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In this correspondence to Alfred A. Haesler, Dora McDonald, Dr. King's secretary, acknowledged the receipt of Mr. Haesler letter, inviting Dr. King to complete a writing assignment. However, due to prior engagements, Dr. King would not be able to complete any other publications, but offered that his book entitled, "Where Do We From Here: Chaos or Community?" answered most of the questions raised in the letter.
This is a notice to all possible candidates for the degree of Master of Arts and Doctor of Philosophy in June or August of 1954. The notice explains what is required of those who wish to obtain their degree by these dates.
Dr. King announces several initiatives of the SCLC. He explains that due to severe displays of discrimination the SCLC and other organizations will continue the non-violent movement with a demonstration in Washington, D.C. Dr. King further paints the picture of inequality among the races by providing several illustrations of discrimination.
Dr. King is visiting Newcastle, England to receive an honorary degree from the University of Newcastle Upon Tyne. Ms. McDonald informs Mr. Bettenson of Dr. King's schedule and requirements so that the staff can prepare accordingly.
Dr. King, as President of the Montgomery Improvement Association, examines the race relations crisis. He discusses how segregation makes the Negro feel inferior and unaccepted. Dr. King also affirms that he will not accept a system of violence and the "evils of segregation."
Serving as an itinerary for the 53rd Annual NAACP Convention, this document outlines the schedule, location, and speakers of the seven-day event.
In this telegram, sponsor Virginia Price Principal Clarence Fitch write to Dr. King to see if they can name Honor Group Martin Luther King a chapter of the National Junior Honor Society, at Roosevelt Junior High in Cleveland.
Ruth Decker acknowledges her complete support to organizations such as the Southern Conference Education Fund and the Fellowship of Reconciliation. She encloses a generous gift to Dr. King to aid in his struggle for peace and compares his dilemma to Gandhi's situation.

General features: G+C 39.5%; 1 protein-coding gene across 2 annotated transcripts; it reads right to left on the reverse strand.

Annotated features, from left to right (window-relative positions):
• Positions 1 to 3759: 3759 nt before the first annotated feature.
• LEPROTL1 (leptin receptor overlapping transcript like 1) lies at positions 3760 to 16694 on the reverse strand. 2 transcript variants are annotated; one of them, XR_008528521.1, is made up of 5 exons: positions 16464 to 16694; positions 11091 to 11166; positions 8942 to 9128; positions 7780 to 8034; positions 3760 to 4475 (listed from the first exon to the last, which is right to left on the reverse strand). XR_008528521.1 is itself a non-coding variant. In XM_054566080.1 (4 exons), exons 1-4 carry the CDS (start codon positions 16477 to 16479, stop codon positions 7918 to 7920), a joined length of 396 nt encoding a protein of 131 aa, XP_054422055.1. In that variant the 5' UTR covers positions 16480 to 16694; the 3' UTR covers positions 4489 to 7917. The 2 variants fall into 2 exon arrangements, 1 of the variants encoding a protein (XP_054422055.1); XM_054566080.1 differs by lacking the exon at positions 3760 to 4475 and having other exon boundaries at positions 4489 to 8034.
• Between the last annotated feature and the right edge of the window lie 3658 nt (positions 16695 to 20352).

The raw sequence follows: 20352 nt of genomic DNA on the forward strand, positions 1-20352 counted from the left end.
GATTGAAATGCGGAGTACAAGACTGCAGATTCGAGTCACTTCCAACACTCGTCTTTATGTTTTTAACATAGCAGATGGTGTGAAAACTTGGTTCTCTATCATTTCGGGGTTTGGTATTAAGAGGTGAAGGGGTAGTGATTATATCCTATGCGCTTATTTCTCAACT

Dr. King thanks Blaine Marrin and the local 157 UAW members for their financial contribution to the SCLC. He explains the current efforts of the organization and the relationship between the labor and civil rights movements. He also discusses the financial needs of the SCLC and the importance of contributions.
Justice Felix Frankfurter is quoted by the Boston Sunday Globe to discuss the lack of liberty in history due to repulsive individuals. The American Civil Liberties Union is accused of being communist as well as Jefferey Gordon, a member of the pro-Peking Progressive Labor Party. The article expounds on various organizations and quotes surrounding their political perspective.
Rodney Clurman, of the World Food and Population Crisis Committee, asks Dr. King if he can access his mailing list or circulate material that Clurman provides in an effort to end the famine in India.
Mr. and Mrs. Buckwater enclose a check for $500.00 that is intended to assist Dr. King in his efforts to stop the Vietnam conflict and help establish world peace.
In this document, there are three poems: "Black Power", "Beyond Anger" and "Sins Of The Father".
Dr. King delivers an address entitled the "Montgomery Story" at the NAACP 47th Annual Convention. He address several issues throughout the address including: segregation, civil rights, equality, slavery and religion.
Dora McDonald responds to the President of Bryn Mawr College expressing that Dr. King has committed to being the key note speaker for the upcoming graduation. Following the letter is the official commencement invitation.
A. Philip Randolph writes Dr. King requesting that he join as a sponsor in the campaign to decrease customers of the two chief banks supporting apartheid in South Africa.